The Environmental Protection Agency and the Department of Transportation Thursday finalized the first-ever national greenhouse gas emission levels for cars and light trucks, a move that is likely to bring a gust of new lawsuits.
The main target may not be the rule itself, which came after painstaking negotiations with the auto industry, but what it portends.
"It will trigger other requirements under the Clean Air Act that other companies outside the auto industry don't like," said Columbia Law School professor Michael Gerrard, director of the school's Center for Climate Change Law. "The Chamber of Commerce and other industry associations have been trying to fight this in every possible venue."
The rules announced today establish increasingly strict fuel economy standards and greenhouse gas emission standards for 2012 to 2016 model year vehicles. By 2016, new cars and trucks will average 35.5 miles per gallon. Carbon dioxide emissions will be reduced by about 960 million metric tons over the lifetime of the vehicles regulated.
"The standards themselves are noncontroversial, and EPA has done a strong job building consensus with other states, the auto industry, and environmental groups on those standards. Thus, it is unlikely industry would seek to challenge those standards themselves," said Roger Martella Jr., a partner in Sidley Austin's environmental practice group and former general counsel of the EPA, in an email. "The determining factor likely will be how EPA decides an upcoming rule, called the PSD tailoring rule, to mitigate the impacts on stationary sources."
Stationary sources of air pollution include facilities like factories and power plants.
EPA Administrator Lisa Jackson at a press conference Thursday stressed that "there will be no rulemaking on stationary sources this year." She acknowledged the concern that regulating mobile sources of greenhouse gases, like cars, "would trigger regulation for stationary sources literally today ... again and again, we've said the sky would not fall, there would not be Armageddon, on the day the [car] rule was finalized."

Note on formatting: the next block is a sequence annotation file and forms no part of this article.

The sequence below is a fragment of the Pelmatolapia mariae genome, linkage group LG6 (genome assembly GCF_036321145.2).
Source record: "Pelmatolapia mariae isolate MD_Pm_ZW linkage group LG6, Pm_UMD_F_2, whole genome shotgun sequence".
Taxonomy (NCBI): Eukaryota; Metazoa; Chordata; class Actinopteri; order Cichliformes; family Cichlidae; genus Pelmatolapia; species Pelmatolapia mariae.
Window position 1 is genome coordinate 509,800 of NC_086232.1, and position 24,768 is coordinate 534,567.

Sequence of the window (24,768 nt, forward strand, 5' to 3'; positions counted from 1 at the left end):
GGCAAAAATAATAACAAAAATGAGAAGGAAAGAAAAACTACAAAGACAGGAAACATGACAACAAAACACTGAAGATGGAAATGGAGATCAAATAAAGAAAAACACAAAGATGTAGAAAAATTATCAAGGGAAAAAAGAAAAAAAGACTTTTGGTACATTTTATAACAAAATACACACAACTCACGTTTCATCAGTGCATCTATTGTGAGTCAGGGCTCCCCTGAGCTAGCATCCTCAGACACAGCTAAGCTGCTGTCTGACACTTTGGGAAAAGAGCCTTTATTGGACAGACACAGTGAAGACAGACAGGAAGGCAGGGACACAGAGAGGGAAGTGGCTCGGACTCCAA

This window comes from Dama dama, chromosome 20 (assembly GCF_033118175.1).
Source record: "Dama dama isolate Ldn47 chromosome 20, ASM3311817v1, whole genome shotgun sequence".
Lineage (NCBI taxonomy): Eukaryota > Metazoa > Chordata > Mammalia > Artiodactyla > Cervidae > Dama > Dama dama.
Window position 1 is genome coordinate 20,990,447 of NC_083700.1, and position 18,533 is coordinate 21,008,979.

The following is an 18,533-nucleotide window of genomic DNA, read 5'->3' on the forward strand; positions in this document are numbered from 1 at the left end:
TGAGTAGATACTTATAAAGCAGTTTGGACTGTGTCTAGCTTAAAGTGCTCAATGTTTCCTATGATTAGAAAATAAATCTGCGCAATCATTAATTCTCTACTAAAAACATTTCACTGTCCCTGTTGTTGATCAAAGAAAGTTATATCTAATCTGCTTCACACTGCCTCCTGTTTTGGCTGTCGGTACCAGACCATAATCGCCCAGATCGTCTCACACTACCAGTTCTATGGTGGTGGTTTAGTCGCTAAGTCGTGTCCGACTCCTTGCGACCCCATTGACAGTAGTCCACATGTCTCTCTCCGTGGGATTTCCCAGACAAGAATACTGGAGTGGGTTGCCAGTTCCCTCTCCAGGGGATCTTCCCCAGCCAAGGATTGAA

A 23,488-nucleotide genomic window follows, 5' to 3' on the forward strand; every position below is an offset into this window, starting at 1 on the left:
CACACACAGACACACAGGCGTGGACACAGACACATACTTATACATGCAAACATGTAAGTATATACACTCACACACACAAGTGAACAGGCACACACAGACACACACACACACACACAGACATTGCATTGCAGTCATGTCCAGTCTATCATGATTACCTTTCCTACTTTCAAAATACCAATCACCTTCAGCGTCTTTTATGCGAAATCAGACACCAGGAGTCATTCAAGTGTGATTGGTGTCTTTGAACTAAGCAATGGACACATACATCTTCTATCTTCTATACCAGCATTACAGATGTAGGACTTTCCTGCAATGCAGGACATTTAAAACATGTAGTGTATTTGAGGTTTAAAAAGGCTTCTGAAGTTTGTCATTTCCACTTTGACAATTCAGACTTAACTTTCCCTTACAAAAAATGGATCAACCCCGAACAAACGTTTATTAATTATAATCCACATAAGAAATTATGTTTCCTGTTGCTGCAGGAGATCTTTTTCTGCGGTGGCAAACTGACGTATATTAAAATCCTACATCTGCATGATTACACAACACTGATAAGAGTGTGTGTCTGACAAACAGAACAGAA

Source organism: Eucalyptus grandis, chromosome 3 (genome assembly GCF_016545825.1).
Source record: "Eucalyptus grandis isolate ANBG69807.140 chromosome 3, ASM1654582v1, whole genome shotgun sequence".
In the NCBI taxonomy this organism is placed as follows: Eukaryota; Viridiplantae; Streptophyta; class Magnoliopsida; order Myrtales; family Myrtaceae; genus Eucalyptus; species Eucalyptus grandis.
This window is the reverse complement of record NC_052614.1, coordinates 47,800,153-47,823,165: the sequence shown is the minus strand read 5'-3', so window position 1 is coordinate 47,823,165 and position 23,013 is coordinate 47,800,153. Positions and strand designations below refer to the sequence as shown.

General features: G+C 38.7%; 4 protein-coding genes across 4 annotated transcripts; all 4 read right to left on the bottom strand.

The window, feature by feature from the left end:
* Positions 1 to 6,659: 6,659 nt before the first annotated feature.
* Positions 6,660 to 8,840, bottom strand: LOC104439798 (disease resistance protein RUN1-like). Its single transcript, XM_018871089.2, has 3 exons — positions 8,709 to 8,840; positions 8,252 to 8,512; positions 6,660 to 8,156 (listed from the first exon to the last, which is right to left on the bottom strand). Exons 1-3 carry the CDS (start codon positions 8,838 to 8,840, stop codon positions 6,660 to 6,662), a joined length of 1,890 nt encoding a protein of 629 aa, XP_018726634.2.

Jackson also said that the stationary source rules are not yet ready, and that "only a small number of sources will be impacted."
Gerrard of Columbia noted about 16 states as well as industry groups have already sued the EPA in the U.S. Court of Appeals for the D.C. Circuit over its "endangerment finding" that six greenhouse gases threaten the public health and welfare, opening the door to regulation under the Clean Air Act. But the endangerment findings themselves do not themselves impose any requirements on industry or other entities -- which raises the question whether the petitioners have standing to bring a case.
"There's a question of ripeness," said Gerrard of the cases to date. Challenging the car rule, however, brings the plaintiffs "closer to direct impact" to establish standing, he said.
Pillsbury Winthrop Shaw Pittman environmental law partner Peter Wyckoff predicted the court would consolidate the endangerment finding challenges with challenges to the car rules, but he wondered if standing might still be an obstacle.
The most legal traction may come when the EPA finalizes its PSD tailoring rule, which "would govern the scope of the Clean Air Act new source permit system," said Wyckoff.
Under the Clean Air statue as written, millions of small sources of greenhouse gases would be required to get EPA permits. Citing the doctrine of absurdity, the EPA has moved to "tailor" the scope of the rule by raising the thresholds so only major polluters would be affected.
"The agency's use of the absurdity doctrine is in my judgment a very big act of discretion," said Wykoff. "The D.C. Circuit is likely to be unhappy with EPA's efforts to craft an administrative solution to a difficult problem."
Jenna Greene can be contacted at firstname.lastname@example.org.